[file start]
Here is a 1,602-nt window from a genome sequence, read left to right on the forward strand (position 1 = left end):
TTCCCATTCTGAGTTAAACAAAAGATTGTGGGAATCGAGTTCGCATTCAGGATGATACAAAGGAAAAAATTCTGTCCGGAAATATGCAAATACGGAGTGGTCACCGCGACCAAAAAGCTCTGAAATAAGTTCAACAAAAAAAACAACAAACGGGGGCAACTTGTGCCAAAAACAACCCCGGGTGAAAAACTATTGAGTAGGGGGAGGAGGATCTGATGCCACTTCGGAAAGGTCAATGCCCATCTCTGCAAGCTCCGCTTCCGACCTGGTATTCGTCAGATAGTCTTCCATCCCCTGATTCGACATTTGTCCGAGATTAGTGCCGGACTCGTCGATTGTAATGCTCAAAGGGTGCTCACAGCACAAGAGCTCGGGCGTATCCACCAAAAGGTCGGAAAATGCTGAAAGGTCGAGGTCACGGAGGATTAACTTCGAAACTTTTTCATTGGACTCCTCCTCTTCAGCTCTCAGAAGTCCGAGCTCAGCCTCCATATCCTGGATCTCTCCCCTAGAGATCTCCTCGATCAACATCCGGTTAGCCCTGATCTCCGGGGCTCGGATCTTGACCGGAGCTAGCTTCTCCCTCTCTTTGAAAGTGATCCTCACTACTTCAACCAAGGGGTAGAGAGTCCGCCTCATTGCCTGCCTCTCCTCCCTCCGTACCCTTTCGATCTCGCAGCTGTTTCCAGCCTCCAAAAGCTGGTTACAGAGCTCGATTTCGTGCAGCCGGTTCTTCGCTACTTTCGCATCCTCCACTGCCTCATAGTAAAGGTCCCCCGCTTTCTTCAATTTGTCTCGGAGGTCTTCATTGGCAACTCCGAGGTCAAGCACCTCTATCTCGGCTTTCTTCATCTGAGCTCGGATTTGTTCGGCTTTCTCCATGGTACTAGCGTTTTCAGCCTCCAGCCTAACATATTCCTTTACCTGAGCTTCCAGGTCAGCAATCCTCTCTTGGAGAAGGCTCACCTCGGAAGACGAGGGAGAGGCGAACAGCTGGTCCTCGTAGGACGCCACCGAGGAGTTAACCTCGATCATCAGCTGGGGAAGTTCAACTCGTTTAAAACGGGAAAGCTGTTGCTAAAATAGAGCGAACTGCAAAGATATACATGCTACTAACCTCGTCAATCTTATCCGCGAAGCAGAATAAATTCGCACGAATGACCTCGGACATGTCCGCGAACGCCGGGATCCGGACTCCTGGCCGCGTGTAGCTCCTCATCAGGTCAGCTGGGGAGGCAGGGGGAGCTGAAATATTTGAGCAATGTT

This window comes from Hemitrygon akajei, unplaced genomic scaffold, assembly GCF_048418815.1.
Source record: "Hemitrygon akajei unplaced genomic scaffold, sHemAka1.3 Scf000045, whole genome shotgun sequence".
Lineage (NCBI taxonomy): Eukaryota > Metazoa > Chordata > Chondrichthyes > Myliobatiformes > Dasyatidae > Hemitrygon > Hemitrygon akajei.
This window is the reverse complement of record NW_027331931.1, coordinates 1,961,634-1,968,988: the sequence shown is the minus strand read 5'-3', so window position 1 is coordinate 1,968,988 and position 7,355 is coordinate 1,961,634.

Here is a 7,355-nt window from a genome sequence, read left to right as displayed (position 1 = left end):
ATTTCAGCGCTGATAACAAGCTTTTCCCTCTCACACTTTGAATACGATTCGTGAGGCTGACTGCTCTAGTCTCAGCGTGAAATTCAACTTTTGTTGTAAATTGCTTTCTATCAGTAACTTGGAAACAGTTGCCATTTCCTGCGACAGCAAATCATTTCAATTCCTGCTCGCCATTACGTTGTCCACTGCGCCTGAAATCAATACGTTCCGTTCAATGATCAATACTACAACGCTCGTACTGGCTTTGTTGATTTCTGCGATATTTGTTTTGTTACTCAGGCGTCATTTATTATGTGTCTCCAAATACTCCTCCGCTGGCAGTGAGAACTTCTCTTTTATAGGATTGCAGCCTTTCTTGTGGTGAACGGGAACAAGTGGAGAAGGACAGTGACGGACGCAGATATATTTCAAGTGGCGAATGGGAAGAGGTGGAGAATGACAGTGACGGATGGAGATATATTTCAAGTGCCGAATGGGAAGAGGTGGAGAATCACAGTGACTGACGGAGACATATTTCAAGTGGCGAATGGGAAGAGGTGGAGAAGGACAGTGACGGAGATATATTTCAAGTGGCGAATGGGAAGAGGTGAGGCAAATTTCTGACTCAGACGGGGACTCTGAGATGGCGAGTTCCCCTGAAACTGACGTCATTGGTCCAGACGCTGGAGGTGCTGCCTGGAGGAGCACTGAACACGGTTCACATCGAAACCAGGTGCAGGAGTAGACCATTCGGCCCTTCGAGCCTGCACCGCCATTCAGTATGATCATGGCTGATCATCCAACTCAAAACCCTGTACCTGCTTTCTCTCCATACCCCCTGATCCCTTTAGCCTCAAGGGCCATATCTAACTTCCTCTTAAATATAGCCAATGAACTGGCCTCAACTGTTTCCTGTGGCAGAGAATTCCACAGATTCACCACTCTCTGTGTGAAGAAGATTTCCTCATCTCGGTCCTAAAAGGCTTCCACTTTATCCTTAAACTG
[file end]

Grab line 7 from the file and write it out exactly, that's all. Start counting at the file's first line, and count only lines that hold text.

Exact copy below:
Here is a 7,355-nt window from a genome sequence, read left to right as displayed (position 1 = left end):